Here is at once the limit and the measure of science, as well as the great value, and great doubtfulness, of philosophy. Certainly, in itself it is a "greater" thing to dwell "under the stars." But man is not made to live "out there" permanently! Certainly, it is a more valuable question, as such, to ask about the whole world and the ultimate nature of things. But the answer is not as easily forthcoming as for the special sciences!“

—  Josef Pieper German philosopher 1904 - 1997
pp. 109–111 The Dilthey quote is from Briefwechsel zwischen Wilhelm Dilthey und dem Grafen Paul Yorck v. Wartenberg, 1877–1897 (Hall/Salle, 1923), p. 39.

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„There is but one truly serious philosophical problem and that is suicide. Judging whether life is or is not worth living amounts to answering the fundamental question of philosophy.“

—  Albert Camus French author and journalist 1913 - 1960
Context: There is but one truly serious philosophical problem and that is suicide. Judging whether life is or is not worth living amounts to answering the fundamental question of philosophy. All the rest – whether or not the world has three dimensions, whether the mind has nine or twelve categories – comes afterwards. These are games; one must first answer. And if it is true, as Nietzsche claims, that a philosopher, to deserve our respect, must preach by example, you can appreciate the importance of that reply, for it will precede the definitive act. These are facts the heart can feel; yet they call for careful study before they become clear to the intellect. If I ask myself how to judge that this question is more urgent than that, I reply that one judges by the actions it entails. I have never seen anyone die for the ontological argument. The Myth of Sisyphus and other essays by Albert Camus, An Absurd Reasoning : Absurdity and Suicide p. 3 (1942, 1955) Absurdity and Suicide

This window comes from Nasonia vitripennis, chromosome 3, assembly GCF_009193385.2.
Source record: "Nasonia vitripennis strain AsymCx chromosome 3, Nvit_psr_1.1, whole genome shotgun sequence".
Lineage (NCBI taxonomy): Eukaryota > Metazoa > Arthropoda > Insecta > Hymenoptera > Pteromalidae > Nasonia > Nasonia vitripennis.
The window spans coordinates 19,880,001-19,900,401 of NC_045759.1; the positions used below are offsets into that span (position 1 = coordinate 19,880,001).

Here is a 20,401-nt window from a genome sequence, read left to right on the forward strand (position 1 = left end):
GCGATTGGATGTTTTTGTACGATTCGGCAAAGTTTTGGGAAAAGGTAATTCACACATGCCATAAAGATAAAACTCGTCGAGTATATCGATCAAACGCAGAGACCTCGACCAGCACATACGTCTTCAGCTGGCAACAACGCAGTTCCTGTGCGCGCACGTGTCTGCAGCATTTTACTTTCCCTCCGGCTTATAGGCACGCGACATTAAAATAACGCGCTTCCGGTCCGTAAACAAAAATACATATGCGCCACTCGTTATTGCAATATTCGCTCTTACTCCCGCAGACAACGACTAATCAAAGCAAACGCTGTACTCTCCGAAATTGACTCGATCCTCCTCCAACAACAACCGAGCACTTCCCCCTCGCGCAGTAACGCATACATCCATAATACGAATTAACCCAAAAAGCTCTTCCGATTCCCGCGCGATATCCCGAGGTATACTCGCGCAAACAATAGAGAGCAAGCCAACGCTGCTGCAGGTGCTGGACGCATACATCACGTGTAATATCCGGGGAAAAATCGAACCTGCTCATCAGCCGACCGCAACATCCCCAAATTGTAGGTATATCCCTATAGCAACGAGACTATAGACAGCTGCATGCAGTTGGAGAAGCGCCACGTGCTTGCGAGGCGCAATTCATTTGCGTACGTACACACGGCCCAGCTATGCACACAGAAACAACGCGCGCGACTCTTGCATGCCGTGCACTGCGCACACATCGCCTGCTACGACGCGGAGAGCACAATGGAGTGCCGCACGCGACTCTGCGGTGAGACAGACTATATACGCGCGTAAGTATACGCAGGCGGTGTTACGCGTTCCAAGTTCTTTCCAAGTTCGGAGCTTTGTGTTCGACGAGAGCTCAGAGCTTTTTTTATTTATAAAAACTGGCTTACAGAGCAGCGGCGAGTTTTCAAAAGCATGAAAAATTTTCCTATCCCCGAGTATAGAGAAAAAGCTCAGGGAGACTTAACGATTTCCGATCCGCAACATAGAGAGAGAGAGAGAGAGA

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„Philosophers are adults who persist in asking childish questions.“